Israelis Warned to Leave Ukraine, Now!

Amid fears of imminent Russian invasion, Israeli airlines asked to help evacuate citizens; talk of sudden mass Aliyah from Ukraine

By | | Topics: Ukraine, Russia
View of the Motherland Monument in the city of Kiev in Ukraine.
View of the Motherland Monument in the city of Kiev in Ukraine. Photo: Nati Shohat/Flash90

Prime Minister Naftali Bennett has urged all Israelis to immediately leave Ukraine amid fears of an imminent Russian invasion of the country. The Foreign Ministry in Jerusalem estimates that there are up to 15,000 Israelis currently in Ukraine.

Spokespersons for both Bennett and the Foreign Ministry said that Israeli airlines were being called upon to send additional flights to Ukraine in the coming days to aid in the evacuations.

Bennett held an emergency meeting with Foreign Minister Yair Lapid and Defense Minister Benny Gantz on Shabbat to discuss the crisis. Channel 12 News reported that Bennett instructed the other ministers in his government to refrain from publicly commenting on the Russia-Ukraine conflict.

The situation is very sensitive for Israel and the Jewish people for a number of reasons:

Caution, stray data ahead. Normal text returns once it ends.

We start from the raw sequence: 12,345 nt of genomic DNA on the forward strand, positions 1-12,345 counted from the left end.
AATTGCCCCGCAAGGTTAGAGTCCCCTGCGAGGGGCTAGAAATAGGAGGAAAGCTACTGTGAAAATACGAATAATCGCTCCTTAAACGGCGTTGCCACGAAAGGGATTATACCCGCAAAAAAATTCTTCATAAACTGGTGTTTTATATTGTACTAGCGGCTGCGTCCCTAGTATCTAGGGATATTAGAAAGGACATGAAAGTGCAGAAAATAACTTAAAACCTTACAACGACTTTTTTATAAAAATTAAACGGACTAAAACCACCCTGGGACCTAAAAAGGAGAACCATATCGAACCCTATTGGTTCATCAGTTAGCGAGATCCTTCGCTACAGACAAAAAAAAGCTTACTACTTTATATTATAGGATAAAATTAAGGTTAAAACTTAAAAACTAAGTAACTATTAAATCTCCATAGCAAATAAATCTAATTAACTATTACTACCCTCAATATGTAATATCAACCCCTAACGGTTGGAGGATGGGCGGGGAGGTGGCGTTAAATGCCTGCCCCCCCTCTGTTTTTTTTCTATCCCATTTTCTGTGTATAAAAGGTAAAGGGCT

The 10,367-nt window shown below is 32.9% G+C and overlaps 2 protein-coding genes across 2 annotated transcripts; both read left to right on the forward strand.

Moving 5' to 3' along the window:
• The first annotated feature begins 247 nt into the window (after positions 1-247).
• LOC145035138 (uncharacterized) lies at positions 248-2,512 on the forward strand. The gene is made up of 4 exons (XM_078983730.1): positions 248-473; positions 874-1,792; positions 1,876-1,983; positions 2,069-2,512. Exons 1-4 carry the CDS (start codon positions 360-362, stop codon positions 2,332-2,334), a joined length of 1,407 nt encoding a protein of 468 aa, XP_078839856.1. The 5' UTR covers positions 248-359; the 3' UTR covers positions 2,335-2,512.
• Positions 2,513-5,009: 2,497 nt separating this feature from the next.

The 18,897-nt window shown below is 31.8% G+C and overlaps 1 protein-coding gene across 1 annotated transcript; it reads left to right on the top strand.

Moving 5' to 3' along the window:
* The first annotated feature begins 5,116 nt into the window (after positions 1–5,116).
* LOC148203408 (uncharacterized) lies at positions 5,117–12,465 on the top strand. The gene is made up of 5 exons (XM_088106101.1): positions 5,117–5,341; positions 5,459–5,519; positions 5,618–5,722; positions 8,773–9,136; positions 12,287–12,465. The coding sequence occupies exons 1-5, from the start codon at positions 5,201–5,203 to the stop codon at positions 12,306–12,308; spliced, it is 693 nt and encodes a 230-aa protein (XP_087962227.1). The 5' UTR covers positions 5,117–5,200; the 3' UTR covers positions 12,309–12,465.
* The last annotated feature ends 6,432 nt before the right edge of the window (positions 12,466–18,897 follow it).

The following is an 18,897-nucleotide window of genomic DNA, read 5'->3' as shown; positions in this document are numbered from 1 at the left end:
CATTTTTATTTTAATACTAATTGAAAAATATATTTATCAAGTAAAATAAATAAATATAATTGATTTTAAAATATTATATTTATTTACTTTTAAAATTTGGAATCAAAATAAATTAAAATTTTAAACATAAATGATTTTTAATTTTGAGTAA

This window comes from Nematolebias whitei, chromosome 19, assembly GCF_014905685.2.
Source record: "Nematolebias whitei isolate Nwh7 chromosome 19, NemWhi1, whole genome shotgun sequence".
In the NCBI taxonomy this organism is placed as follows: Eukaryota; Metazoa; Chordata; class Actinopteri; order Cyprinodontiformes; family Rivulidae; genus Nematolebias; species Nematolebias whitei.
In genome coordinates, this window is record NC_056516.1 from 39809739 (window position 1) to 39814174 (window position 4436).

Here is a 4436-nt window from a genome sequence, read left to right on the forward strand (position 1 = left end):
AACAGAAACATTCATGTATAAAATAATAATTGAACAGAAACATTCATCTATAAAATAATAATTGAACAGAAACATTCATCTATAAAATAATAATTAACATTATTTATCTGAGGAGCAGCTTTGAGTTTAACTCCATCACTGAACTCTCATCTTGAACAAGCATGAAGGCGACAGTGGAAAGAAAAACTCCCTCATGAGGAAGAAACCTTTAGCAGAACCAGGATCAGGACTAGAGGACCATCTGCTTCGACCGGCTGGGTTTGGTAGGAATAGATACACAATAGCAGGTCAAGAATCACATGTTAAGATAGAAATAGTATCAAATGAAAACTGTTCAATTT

1. Both Russia and Ukraine are home to large Jewish communities that Israel doesn’t want to see blamed or targeted by angry citizens on either side;
  2. Israel has warm and strategically-important relations with both Russia and Ukraine that it can’t afford to damage;
  3. Israel needs to stay on Moscow’s good side to maintain its ability to operate against Iranian elements in Syria.

For more on that, see: Why Israel finds itself in the middle of the Russia-Ukraine standoff

Diaspora Affairs Minister Nachman Shai tweeted on Saturday that Israel should prepare itself for a sudden influx of Ukrainian Jews in the event that they face local hostility in relation to a Russian invasion.

“As the nation-state of the Jewish people, Israel is here to support Ukrainian Jewry. If Ukraine’s Jewish community is put in danger by the Russian conflict, we must offer immediate immigration, as well as support the communities on the ground,” he wrote.

American media reported that following a tense hour-long phone call with Russian President Vladimir Putin, US President Joe Biden and other senior officials in Washington determined that Russia would invade Ukraine by Tuesday, February 16.

A White House spokesman said there would be no efforts to evacuate or rescue stranded American citizens once a conflict had begun for fear that the involvement of US troops would spark a much larger war.

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